[ exact phrase in "" • results by date ]

[ Google-powered • results by relevance ]


News Home

Subscribe to RSS feed

Add NWW headlines to your site (click here)

Sign up for daily updates

Keep Wind Watch online and independent!

Donate $10

Donate $5

Selected Documents

All Documents

Research Links


Press Releases


Publications & Products

Photos & Graphics


Allied Groups

Wind farm plan lays out options  

Credit:  Suzanne Adams-Ockrassa, Miner Staff Reporter | The Kingman Daily Miner | May 28, 2013 | www.kingmandailyminer.com ~~

KINGMAN – Motorists driving U.S. 93 to Las Vegas may soon see turbines twirling on the horizon.

The Bureau of Land Management announced recently that it completed a final environmental impact statement for a 500-megawatt wind turbine farm 40 miles northwest of Kingman near White Hills.

It is unknown when construction on the project will start. Calls to BP Wind Energy were not returned before press time.

According to the EIS, construction will last for 12 to 18 months. During peak construction, the project should employ around 300 to 500 people.

The facility will have roughly 30 employees to help maintain the turbines after construction is finished. Recreational use of the land will be allowed after construction.

BP will be responsible to returning the property back to its original state after it stops using the plant.

The environmental impact statement offers four alternatives for the project.

BP Wind Energy favors Alternative A, which includes a maximum of 283 wind turbines on 47,059 acres of BLM and Bureau of Reclamation land near Lake Mead.

Each turbine would be 262 to 345 feet high.

Alternative B calls for a smaller footprint than what was proposed by BP.

It would encompass 34,720 acres of BLM land and Reclamation land and have a maximum of 208 turbines.

Alternative C would reduce the size of the project to 35,302 acres and a maximum of 208 turbines.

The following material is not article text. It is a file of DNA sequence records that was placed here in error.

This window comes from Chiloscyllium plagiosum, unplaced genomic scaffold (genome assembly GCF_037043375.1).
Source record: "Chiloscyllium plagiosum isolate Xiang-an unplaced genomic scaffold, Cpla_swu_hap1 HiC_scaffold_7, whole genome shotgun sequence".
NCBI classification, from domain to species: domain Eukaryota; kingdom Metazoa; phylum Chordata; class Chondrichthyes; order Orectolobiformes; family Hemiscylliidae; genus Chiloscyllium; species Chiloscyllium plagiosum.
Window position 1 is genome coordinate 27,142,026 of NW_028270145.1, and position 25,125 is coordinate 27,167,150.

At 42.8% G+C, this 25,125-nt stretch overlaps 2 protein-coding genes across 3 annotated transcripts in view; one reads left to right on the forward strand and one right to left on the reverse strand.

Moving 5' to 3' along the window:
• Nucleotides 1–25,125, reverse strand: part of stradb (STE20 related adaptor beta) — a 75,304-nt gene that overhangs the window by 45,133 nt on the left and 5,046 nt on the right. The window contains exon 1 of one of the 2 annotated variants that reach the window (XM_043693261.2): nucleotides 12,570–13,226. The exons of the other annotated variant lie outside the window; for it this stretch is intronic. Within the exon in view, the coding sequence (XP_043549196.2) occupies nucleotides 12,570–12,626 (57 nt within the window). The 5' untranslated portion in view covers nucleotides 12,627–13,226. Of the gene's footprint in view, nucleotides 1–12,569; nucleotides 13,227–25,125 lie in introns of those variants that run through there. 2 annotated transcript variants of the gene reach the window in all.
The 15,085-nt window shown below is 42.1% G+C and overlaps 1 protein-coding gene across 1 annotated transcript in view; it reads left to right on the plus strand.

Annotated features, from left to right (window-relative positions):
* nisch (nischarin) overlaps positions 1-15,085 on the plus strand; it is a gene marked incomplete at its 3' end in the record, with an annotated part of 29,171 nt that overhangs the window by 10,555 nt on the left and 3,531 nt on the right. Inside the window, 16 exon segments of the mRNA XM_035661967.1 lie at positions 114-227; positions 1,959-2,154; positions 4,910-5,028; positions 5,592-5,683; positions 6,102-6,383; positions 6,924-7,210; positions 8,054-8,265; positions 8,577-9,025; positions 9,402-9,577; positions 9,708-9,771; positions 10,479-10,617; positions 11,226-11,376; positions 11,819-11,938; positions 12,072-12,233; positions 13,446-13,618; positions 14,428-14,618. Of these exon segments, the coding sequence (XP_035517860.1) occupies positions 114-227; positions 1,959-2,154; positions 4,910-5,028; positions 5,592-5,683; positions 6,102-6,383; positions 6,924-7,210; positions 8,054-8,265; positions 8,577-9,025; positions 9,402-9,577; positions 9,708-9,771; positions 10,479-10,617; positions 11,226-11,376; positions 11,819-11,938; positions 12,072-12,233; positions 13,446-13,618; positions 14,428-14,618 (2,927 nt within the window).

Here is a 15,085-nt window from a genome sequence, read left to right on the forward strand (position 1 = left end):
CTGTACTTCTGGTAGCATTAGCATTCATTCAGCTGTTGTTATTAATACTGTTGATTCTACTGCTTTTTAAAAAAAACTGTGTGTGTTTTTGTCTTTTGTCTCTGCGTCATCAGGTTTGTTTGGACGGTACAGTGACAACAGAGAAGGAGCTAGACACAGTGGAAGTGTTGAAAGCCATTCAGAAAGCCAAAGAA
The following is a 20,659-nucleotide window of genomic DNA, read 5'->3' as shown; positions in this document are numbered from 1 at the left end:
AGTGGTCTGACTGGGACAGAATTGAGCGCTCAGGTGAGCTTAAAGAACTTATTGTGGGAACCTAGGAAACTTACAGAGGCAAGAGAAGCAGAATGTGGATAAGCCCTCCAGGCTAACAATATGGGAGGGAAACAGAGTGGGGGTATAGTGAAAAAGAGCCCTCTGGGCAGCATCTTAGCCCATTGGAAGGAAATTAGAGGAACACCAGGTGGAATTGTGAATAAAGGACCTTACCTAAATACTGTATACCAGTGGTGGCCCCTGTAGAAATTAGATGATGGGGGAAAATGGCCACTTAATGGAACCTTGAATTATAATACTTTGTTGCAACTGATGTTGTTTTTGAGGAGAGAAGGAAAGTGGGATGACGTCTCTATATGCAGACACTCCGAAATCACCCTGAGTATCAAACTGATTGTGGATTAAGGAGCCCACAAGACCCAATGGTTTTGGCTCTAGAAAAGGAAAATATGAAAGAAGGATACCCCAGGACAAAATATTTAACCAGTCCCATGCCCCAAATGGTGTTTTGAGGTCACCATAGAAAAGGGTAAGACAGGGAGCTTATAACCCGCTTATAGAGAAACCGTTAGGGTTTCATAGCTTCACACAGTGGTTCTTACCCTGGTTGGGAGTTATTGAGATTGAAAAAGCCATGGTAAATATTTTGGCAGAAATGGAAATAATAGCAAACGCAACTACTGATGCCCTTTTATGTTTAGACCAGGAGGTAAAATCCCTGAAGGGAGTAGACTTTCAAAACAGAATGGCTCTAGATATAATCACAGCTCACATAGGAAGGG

Alternative D calls for no action on the land. The plant would not be built.

The BLM’s preferred alternative, Alternative E, is a combination of A and B.

It would include a maximum of 243 turbines on 38,110 acres. It would also include a quarter-mile buffer zone between the plant and nearby residential land.

In addition, BP Wind Energy would be required to curtail operations at certain times within four square miles of the proposed wind farm for the protection of golden eagles.

The company has developed a conservation plan for the eagles with the Bureau of Reclamation, Arizona Game and Fish Department and the U.s. Fish and Wildlife Service.

The final EIS is currently under public review at www.blm.gov/az/st/en/prog/energy/wind/mohave.html.

Source:  Suzanne Adams-Ockrassa, Miner Staff Reporter | The Kingman Daily Miner | May 28, 2013 | www.kingmandailyminer.com

This article is the work of the source indicated. Any opinions expressed in it are not necessarily those of National Wind Watch.

The copyright of this article resides with the author or publisher indicated. As part of its noncommercial effort to present the environmental, social, scientific, and economic issues of large-scale wind power development to a global audience seeking such information, National Wind Watch endeavors to observe “fair use” as provided for in section 107 of U.S. Copyright Law and similar “fair dealing” provisions of the copyright laws of other nations. Send requests to excerpt, general inquiries, and comments via e-mail.

Wind Watch relies entirely
on User Funding
Donate $5 PayPal Donate


News Watch Home

Get the Facts Follow Wind Watch on Twitter

Wind Watch on Facebook


© National Wind Watch, Inc.
Use of copyrighted material adheres to Fair Use.
"Wind Watch" is a registered trademark.